Image: geschichtsspuren.de

As the dust settles on a defeated Germany after World War II, the weapons of war grind to a halt. And near Hamburg, three great U-boats are abandoned to their fate. For the next 40 years, their location remains a mystery to most – until three men make their way into a demolished, ruined bunker in the Elbe river.

Image: Imperial War Museum/William Lionel Wyllie

On September 5, 1914, the British scout cruiser HMS Pathfinder was sunk off the coast of Scotland by a torpedo fired from a German submarine. It was the first time that a U-boat had successfully sunk an enemy vessel – but it would not be the last.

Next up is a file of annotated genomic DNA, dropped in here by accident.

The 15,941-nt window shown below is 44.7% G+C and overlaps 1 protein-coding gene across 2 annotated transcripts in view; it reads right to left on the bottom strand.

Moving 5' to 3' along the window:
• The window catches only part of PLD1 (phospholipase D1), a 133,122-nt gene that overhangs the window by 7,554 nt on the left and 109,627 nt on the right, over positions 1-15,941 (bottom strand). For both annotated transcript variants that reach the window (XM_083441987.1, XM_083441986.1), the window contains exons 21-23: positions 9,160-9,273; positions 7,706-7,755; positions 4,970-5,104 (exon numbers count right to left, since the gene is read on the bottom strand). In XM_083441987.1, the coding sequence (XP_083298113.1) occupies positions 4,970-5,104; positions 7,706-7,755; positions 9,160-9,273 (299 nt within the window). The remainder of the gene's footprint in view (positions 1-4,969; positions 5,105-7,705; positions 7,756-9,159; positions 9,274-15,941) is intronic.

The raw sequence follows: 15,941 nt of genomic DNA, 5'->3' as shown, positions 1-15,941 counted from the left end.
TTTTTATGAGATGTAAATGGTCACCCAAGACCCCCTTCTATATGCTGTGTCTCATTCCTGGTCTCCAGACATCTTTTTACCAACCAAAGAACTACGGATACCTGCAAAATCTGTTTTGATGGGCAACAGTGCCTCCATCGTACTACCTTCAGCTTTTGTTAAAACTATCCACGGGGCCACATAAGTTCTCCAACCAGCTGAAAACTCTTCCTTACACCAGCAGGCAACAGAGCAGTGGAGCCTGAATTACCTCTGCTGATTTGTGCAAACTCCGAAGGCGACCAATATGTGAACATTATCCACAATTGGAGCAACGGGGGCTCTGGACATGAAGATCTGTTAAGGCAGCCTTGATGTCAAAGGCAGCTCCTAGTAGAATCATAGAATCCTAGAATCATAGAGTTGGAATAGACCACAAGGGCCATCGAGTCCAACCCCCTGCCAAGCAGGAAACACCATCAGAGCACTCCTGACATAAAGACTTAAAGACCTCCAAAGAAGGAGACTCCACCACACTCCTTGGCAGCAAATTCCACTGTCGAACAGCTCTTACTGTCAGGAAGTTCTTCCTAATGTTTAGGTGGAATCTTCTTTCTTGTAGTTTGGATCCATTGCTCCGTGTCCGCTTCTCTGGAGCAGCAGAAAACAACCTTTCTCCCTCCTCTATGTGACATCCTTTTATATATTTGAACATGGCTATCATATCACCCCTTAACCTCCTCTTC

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Image: Paul adams

During WWI and WWII, Germany’s stealthy military submarines would terrorize the seas around Europe. Their most powerful use was to wage economic war by cutting off commerce and vital supplies. As ships attempted to reach enemy shores, the German U-boats would lie in wait.

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